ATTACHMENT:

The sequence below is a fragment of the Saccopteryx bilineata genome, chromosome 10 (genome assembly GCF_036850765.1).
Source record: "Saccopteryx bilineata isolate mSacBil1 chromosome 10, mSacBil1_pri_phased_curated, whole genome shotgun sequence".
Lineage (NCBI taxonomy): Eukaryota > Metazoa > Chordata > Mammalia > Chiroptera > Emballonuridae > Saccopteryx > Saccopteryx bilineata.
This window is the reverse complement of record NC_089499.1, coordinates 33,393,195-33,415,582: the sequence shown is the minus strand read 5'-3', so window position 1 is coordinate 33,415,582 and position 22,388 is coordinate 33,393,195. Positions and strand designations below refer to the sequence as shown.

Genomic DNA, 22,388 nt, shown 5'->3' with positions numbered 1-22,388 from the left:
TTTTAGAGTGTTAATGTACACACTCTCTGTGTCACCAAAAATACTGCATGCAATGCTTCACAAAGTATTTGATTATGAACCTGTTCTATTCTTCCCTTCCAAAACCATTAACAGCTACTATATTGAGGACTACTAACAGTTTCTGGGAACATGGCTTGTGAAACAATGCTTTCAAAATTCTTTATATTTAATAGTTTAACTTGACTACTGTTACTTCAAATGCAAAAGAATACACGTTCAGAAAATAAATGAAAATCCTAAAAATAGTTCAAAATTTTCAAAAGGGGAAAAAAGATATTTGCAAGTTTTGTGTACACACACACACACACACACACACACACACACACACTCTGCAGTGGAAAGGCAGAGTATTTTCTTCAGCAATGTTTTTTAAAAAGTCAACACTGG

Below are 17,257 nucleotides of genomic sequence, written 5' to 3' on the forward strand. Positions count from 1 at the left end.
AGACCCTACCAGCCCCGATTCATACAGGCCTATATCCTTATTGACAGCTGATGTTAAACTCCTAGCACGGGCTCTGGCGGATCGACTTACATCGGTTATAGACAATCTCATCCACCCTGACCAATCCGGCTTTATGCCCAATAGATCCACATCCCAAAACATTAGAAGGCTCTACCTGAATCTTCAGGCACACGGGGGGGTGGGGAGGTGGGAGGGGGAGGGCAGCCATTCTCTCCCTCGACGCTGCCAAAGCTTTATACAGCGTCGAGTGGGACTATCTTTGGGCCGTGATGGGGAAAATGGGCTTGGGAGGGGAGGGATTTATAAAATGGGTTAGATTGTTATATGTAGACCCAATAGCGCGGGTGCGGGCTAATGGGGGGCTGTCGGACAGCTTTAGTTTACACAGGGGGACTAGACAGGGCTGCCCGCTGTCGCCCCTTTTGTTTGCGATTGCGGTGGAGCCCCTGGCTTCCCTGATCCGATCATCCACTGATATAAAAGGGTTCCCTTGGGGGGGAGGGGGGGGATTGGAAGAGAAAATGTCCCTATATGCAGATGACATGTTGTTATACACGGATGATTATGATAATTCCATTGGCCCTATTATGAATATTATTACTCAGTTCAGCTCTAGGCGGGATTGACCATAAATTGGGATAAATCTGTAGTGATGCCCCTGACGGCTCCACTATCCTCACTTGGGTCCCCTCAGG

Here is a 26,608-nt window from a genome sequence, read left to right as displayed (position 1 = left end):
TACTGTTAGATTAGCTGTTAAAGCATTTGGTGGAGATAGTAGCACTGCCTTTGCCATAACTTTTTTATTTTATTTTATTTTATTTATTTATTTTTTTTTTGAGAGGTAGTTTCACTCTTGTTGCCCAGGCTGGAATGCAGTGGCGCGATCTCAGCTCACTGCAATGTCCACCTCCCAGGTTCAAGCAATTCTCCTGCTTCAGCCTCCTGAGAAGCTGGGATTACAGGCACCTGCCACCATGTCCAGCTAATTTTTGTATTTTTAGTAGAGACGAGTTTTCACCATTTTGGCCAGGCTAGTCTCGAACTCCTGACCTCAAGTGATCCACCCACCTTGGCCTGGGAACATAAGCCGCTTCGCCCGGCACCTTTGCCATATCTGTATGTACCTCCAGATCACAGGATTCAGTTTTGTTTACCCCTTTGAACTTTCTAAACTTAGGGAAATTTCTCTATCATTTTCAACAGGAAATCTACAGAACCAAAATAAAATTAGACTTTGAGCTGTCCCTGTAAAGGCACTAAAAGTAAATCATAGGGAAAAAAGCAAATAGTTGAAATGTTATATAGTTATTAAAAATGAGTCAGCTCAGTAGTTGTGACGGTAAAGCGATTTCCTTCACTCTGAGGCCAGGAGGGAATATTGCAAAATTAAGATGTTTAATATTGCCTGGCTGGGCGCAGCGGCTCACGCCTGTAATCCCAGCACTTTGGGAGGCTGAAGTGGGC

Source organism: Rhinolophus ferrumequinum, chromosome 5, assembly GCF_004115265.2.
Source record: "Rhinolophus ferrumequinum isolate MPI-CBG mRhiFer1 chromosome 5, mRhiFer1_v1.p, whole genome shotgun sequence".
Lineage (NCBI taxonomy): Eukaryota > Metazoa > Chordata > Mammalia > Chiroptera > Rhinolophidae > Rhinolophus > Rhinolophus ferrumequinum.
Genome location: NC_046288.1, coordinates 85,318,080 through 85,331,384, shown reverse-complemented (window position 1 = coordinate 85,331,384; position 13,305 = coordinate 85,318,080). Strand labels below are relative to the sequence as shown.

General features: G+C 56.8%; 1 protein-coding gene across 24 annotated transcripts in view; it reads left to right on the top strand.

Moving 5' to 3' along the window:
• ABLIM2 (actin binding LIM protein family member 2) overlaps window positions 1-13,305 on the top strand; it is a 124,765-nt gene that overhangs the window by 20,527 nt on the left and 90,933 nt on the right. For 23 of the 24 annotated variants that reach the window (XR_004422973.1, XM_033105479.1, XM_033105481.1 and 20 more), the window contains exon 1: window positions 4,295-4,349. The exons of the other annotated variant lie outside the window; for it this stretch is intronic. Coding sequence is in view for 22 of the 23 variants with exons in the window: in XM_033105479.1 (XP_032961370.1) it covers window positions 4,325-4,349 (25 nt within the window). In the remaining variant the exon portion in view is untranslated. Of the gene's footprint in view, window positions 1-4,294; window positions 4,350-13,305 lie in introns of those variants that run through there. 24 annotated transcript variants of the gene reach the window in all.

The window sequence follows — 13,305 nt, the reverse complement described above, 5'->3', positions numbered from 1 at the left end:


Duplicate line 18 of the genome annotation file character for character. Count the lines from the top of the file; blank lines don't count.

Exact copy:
The window sequence follows — 13,305 nt, the reverse complement described above, 5'->3', positions numbered from 1 at the left end: